The Lowell City Council kicked off a busy evening on Monday with a Committee of the Whole at 5:30pm. That session included a presentation about significant changes in state rules regarding lead in water pipes. It was followed by a shorter discussion about whether the Lowell Area Chamber of Commerce could buy their current building.
After that, the group went into a regular session at 7pm to wrap up some old business and tackle new matters. An income tax study, sidewalks and changes to business parking requirements were among the items covered.
Here’s a look at the highlights.
New State Rules Could Mean City Work on Water Lines
The Committee of the Whole agenda included two pieces of business. The first was a presentation about newly formalized lead standards for drinking water. It was given by Dan Sorek, project manager with civil engineering firm Prein&Newhof.
“The state did take it on the chin about how they handled the Flint situation,” Sorek said, referencing toxic levels of lead discovered in that city after the municipality changed water sources. “[The new rules] are coming about because of what happened in Flint.”
As part of the rules, the acceptable level of lead in water is being reduced from 15 parts per billion to 12 parts per billion. That shouldn’t affect the City of Lowell through, which only has trace amounts of lead in its water system.
More relevant to the city is a requirement that municipalities inventory and replace lead service lines. These are the pipes that run from the main water line in the street into individual homes. Not only is the state requiring municipalities to replace lead lines, but they must also replace any pipes that may have previously been connected to lead pipes. That’s because any pipe previously connected to lead may have deposits of lead inside it.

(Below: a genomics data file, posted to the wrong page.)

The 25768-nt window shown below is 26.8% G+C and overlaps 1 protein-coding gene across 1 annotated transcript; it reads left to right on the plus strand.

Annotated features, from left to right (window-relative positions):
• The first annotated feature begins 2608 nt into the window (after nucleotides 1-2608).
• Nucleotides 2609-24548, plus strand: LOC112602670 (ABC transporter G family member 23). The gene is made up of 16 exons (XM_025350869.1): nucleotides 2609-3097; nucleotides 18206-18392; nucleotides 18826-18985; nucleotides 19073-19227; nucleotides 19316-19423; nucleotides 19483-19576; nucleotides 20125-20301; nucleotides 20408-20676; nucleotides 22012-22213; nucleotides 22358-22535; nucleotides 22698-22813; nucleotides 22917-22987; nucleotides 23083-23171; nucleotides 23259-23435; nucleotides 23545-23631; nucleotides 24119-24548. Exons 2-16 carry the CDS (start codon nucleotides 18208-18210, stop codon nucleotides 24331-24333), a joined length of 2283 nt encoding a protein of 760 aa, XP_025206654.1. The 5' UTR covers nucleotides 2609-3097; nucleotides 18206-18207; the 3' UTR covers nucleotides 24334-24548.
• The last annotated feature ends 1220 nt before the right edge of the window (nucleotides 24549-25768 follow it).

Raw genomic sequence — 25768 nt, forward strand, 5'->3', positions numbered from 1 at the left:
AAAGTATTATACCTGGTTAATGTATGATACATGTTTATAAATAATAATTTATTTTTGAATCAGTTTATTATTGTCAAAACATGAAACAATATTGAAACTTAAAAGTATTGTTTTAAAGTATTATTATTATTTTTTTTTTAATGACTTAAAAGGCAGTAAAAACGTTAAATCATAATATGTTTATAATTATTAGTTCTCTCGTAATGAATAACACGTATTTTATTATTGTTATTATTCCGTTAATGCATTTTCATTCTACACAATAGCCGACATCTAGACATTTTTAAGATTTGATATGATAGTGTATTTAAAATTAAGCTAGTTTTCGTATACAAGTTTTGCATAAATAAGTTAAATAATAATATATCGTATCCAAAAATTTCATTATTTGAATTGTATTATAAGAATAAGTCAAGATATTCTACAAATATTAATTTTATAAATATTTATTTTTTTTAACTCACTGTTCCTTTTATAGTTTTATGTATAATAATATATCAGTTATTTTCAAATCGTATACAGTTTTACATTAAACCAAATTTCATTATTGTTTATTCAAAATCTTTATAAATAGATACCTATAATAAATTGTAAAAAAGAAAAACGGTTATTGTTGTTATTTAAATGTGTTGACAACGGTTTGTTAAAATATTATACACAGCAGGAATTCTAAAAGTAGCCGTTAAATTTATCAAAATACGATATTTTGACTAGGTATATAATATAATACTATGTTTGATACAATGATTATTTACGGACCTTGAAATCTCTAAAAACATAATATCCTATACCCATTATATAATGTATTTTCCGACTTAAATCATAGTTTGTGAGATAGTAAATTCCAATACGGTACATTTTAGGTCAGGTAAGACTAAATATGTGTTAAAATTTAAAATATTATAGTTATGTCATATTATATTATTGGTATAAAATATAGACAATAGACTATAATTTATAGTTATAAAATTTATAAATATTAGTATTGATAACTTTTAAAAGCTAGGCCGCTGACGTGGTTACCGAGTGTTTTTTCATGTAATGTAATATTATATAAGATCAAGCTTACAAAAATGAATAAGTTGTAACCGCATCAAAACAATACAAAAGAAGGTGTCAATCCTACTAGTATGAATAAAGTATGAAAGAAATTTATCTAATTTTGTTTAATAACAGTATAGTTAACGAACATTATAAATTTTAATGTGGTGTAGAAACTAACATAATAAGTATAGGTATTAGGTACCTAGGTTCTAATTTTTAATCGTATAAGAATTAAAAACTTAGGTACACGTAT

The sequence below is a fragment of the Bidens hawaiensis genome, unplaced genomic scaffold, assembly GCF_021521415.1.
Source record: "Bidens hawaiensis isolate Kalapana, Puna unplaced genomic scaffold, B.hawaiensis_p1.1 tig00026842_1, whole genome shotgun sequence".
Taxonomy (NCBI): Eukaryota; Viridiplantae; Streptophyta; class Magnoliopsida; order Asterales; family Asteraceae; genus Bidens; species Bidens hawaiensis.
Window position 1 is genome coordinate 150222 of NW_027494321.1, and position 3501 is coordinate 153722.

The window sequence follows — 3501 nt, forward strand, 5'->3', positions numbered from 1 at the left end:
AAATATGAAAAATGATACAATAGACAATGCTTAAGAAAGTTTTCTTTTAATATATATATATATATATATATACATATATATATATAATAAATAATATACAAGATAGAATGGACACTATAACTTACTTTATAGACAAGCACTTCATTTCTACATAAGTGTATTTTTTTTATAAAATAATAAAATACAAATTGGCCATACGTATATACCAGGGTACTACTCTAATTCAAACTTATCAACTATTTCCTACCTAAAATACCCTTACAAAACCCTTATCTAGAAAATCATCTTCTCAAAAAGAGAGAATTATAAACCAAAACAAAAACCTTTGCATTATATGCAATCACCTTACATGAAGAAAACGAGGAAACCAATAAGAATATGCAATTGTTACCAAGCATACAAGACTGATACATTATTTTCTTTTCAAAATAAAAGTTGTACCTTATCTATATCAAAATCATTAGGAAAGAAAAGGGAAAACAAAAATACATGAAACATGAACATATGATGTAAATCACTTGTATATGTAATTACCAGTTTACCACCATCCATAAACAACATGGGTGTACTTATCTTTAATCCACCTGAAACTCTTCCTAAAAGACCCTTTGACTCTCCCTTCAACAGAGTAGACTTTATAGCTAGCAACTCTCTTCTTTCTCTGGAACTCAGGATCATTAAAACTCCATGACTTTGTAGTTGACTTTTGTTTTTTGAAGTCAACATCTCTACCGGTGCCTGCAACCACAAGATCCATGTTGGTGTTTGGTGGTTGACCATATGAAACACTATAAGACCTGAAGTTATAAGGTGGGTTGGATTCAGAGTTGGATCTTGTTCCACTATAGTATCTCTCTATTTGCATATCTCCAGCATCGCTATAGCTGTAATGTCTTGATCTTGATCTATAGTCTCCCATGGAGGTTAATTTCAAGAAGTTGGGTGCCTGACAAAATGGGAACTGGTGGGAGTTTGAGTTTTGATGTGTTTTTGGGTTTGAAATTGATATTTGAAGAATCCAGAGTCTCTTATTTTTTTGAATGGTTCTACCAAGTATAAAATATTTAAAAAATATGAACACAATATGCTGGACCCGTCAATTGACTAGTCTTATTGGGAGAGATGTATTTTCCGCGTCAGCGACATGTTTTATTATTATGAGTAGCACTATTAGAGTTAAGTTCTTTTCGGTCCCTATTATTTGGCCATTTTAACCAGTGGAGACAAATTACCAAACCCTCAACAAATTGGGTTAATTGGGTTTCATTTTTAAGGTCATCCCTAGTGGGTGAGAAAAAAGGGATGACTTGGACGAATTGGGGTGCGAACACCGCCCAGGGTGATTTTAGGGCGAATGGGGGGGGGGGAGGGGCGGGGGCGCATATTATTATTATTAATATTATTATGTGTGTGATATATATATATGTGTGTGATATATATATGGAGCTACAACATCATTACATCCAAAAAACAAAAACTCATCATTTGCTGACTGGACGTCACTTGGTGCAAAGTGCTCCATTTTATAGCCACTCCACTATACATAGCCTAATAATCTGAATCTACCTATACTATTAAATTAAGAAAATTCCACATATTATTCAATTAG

“The state’s goal is to eliminate all lead service lines,” Sorek said. Traditionally, these lines have been the responsibility of the homeowner to maintain, and some cities are considering suing the state over the requirement to inspect and possibly replace them.
“It’s a violation of the state Constitution,” said City Manager Mike Burns. While he didn’t know how much it would cost Lowell to meet the requirements, he noted the City of Jackson estimates it will need to make $60 million in repairs. “This is not accounted for in our rates,” Burns said.
However, Councilmember Greg Canfield, who has 25 years of experience as a plumber, gave reason for optimism. “I have never seen a lead service in Lowell,” he said.
The presentation was provided to educate councilmembers on the issue, and no action was taken at its conclusion.
Council Open to Selling Chamber Building
Up next at the Committee of the Whole was a request from the Lowell Area Chamber of Commerce to buy the building it currently occupies on the Riverwalk. The chamber has one year left on its lease and would like to purchase the building from the city in order to make updates and renovations.
Rick Seese, manager of Greenridge Realty in Lowell, spoke on behalf of the chamber. “The question becomes, are we ready to put a purchase agreement together?” he asked. A purchase agreement is needed for the chamber to pursue grant money that can be used to finalize the sale.